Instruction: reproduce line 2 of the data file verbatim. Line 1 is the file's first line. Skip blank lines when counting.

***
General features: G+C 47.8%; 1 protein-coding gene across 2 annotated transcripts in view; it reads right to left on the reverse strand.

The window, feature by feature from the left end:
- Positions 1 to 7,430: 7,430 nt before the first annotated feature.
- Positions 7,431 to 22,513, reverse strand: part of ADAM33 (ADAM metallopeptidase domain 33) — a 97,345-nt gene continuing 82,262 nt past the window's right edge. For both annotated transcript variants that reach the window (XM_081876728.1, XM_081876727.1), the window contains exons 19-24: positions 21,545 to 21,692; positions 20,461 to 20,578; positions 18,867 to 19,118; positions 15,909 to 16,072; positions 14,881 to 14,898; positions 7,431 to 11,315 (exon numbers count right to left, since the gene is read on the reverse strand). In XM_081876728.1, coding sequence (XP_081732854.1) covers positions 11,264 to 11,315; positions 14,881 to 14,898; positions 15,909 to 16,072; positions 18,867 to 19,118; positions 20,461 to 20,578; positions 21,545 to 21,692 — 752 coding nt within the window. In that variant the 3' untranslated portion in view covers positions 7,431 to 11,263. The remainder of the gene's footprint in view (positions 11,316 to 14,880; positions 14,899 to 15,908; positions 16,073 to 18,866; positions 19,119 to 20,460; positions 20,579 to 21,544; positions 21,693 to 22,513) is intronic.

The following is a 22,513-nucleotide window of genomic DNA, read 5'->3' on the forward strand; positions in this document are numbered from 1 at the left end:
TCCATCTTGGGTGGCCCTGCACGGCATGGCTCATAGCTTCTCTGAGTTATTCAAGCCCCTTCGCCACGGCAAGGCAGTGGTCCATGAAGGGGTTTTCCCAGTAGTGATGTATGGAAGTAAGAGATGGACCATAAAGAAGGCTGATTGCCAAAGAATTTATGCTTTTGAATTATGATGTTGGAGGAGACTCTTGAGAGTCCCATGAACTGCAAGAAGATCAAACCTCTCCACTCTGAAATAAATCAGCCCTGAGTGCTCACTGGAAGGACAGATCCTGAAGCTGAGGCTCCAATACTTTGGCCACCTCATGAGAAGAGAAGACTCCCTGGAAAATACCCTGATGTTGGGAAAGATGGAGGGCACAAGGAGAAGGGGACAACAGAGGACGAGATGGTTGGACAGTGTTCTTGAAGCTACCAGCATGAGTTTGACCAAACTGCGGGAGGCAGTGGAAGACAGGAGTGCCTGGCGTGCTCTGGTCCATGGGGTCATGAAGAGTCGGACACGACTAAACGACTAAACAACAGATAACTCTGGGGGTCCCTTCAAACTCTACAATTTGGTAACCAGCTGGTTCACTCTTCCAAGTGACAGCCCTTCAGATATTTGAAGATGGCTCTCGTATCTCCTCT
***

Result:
The window, feature by feature from the left end: